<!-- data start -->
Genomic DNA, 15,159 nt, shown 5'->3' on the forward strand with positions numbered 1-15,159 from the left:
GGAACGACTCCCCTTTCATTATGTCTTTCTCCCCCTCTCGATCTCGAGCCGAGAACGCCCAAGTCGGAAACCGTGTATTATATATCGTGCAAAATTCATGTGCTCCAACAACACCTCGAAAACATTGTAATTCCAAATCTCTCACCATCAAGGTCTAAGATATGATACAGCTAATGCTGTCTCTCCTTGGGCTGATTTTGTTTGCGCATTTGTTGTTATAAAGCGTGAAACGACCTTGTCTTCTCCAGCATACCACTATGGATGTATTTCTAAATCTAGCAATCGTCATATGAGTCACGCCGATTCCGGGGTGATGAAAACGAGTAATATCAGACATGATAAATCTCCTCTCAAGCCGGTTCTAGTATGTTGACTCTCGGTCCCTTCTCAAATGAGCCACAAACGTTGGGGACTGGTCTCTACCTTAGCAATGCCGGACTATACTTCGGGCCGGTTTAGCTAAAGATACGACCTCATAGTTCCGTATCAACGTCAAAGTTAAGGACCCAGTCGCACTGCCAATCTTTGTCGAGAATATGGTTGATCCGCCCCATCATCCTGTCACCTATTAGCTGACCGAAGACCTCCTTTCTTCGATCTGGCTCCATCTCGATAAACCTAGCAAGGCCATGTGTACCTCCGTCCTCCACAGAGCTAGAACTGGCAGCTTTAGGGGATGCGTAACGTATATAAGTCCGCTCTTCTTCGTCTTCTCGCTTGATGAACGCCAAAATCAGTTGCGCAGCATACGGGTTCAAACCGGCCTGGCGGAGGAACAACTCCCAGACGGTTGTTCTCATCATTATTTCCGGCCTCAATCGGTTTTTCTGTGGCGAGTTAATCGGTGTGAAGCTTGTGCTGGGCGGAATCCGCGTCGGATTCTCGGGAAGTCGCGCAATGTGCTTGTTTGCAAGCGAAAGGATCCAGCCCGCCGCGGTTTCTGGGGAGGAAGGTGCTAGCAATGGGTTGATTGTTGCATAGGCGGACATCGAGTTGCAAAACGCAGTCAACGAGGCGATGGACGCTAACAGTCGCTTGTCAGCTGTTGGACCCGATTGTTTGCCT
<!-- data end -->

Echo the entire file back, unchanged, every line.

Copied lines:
Genomic DNA, 15,159 nt, shown 5'->3' on the forward strand with positions numbered 1-15,159 from the left:
GGAACGACTCCCCTTTCATTATGTCTTTCTCCCCCTCTCGATCTCGAGCCGAGAACGCCCAAGTCGGAAACCGTGTATTATATATCGTGCAAAATTCATGTGCTCCAACAACACCTCGAAAACATTGTAATTCCAAATCTCTCACCATCAAGGTCTAAGATATGATACAGCTAATGCTGTCTCTCCTTGGGCTGATTTTGTTTGCGCATTTGTTGTTATAAAGCGTGAAACGACCTTGTCTTCTCCAGCATACCACTATGGATGTATTTCTAAATCTAGCAATCGTCATATGAGTCACGCCGATTCCGGGGTGATGAAAACGAGTAATATCAGACATGATAAATCTCCTCTCAAGCCGGTTCTAGTATGTTGACTCTCGGTCCCTTCTCAAATGAGCCACAAACGTTGGGGACTGGTCTCTACCTTAGCAATGCCGGACTATACTTCGGGCCGGTTTAGCTAAAGATACGACCTCATAGTTCCGTATCAACGTCAAAGTTAAGGACCCAGTCGCACTGCCAATCTTTGTCGAGAATATGGTTGATCCGCCCCATCATCCTGTCACCTATTAGCTGACCGAAGACCTCCTTTCTTCGATCTGGCTCCATCTCGATAAACCTAGCAAGGCCATGTGTACCTCCGTCCTCCACAGAGCTAGAACTGGCAGCTTTAGGGGATGCGTAACGTATATAAGTCCGCTCTTCTTCGTCTTCTCGCTTGATGAACGCCAAAATCAGTTGCGCAGCATACGGGTTCAAACCGGCCTGGCGGAGGAACAACTCCCAGACGGTTGTTCTCATCATTATTTCCGGCCTCAATCGGTTTTTCTGTGGCGAGTTAATCGGTGTGAAGCTTGTGCTGGGCGGAATCCGCGTCGGATTCTCGGGAAGTCGCGCAATGTGCTTGTTTGCAAGCGAAAGGATCCAGCCCGCCGCGGTTTCTGGGGAGGAAGGTGCTAGCAATGGGTTGATTGTTGCATAGGCGGACATCGAGTTGCAAAACGCAGTCAACGAGGCGATGGACGCTAACAGTCGCTTGTCAGCTGTTGGACCCGATTGTTTGCCT